An estimated 100,000 people showed up at an event (ChattanoogaUnite) on September 16 in Chattanooga, Tennessee to honor and remember the four Marines and one Navy Sailor who were assassinated at the hands of an Islamic jihadist in Chattanooga on July 16. The national news media chose to ignore this massive outpouring of gratitude and remembrance for these fallen American heroes. The local media provided ample coverage.
With a population of approximately 171,000 in the city of Chattanooga, TN, a tribute to the soldiers murdered by an Islamic extremist attended by 100,000 people should make national headlines. (Consider the stories the media do feel are important, such as clockmaking teen Akmed Mohamed, or anything Donald Trump says, etc….)
What type of bias does the media display by not considering this event–a memorial to our military men murdered on U.S. soil–a national news story?
Scroll down to the bottom of the page for the answers.
The US military identified the four Marines killed on Thursday, July 16 by an Islamic extremist who opened fire at two military sites in Chattanooga, Tennessee and the Navy sailor who died from his wounds two days later. While media attention focused on the killer and his “motive” in the days following, the stories of the victims should be remebered.
Gunnery Sgt. Thomas J. Sullivan
Sgt. Sullivan, who grew up in Springfield, Massachusetts, joined the Marines in 1997. He was awarded two purple hearts and a Combat Action medal for his service during the Iraq war, where he served two tours of duty. After returning from Iraq, Sullivan graduated from American Military University with a degree in Criminal Justice. The 40-year-old was an artillery instructor, and, according to Oak Lawn Patch, was planning to retire in the next few years. He was known as “Tommy” to friends and family. Several posts expressing condolences have circulated on Facebook, including one from his brother who owns the The Nathan Bills Bar and Restaurant, and from the punk band Dropkick Murphys, one of Sullivan’s favorite bands.
Staff Sgt. David Wyatt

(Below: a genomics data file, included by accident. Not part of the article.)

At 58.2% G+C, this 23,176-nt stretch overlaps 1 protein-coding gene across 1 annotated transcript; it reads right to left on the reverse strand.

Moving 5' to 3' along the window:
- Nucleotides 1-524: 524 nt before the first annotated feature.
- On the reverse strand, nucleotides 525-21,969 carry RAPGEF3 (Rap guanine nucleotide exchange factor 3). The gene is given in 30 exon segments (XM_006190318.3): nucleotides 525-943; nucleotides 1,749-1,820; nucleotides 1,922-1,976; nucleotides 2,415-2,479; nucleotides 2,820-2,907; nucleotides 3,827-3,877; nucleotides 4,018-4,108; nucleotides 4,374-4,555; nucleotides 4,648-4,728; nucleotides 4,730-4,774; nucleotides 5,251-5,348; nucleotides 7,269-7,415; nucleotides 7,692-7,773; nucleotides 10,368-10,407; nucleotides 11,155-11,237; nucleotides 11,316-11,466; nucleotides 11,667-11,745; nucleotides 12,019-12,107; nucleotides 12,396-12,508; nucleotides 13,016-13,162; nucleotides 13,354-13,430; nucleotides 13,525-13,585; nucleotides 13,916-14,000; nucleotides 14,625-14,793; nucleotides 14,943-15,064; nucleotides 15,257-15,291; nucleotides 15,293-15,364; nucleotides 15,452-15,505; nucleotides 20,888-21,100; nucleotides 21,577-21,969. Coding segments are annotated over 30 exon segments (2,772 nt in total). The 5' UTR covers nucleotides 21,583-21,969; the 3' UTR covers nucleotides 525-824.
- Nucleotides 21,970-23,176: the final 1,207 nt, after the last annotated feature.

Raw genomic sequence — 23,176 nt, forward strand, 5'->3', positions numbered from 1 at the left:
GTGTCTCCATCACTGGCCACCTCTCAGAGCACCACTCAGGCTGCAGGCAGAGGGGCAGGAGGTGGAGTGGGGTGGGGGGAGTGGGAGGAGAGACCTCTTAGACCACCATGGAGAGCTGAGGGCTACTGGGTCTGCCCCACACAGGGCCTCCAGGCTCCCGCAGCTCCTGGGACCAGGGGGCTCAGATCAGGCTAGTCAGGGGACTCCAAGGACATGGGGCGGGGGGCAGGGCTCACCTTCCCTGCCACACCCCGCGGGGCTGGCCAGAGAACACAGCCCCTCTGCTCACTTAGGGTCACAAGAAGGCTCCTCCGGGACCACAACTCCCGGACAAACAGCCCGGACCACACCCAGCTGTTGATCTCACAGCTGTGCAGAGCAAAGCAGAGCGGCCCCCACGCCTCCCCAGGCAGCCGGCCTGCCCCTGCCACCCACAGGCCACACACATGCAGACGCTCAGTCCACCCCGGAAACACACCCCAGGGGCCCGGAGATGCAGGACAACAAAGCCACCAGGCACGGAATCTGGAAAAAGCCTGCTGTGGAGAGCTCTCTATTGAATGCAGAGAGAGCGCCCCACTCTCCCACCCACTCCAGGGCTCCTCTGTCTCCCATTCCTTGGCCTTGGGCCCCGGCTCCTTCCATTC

Staff Sgt. Wyatt, 39, was an operations chief who specialized in field artillery and served in Iraq and Afghanistan. He was awarded several medals for his service, including a Humanitarian Service Medal, and the Navy Marine Corps Achievement Medal. An Arkansas native, Wyatt was an Eagle Scout who studied at University of Montana. He is survived by his wife and two children.
Sgt. Carson Holmquist
A Wisconsin native, 27-year-old Sgt. Holmquist was an automotive maintenance technician who served two tours of duty in Afghanistan. ABC News reports that Holmquist was so proud to be a Marine that he visited his hometown immediately after bootcamp dressed in his formal blues. His former football coach told ABC News that Holmquist was an “avid sportsman who loved to hunt and fish, a young man committed to succeeding.” He is survived by his wife and young son.
Lance Cpl. Squire “Skip” Wells
Cpl. Wells was just 21 years old. From Marrieta, Georgia, he reportedly left Georgia Southern University to follow his calling and was serving in the Marine Forces Reserves at the time of the attack. His mother Cathy told Fox News that the two had visited Disney World the week before, where Wells was honored as a member of the military, and that he died “doing what he loved for the love of his country and his family.” ABC News reports that Cathy was a single mother and that Wells was her only child. He played clarinet in the marching band and ROTC, and had just arrived in Tennessee the day before the shooting to report for a two-week assignment.
Navy Petty Officer Second Class Randall Smith
On Saturday, July 18, the Navy confirmed that Navy Petty Officer 2nd Class Randall Smith succumbed to his injuries, bringing the death toll to five. Family members told The Navy Times that the 24-year-old from Ohio loved baseball and played for Defiance College. He joined the Navy in 2010 following in his grandfather’s footsteps, serving as a logistics specialist. Family members also told a local TV news station that, despite being seriously injured, he gave his wife the thumbs up after initial surgeries. He died in the hospital early Saturday morning. He is survived by his wife and three young daughters.
The national media’s choice to ignore this story is an example of bias by story selection and omission.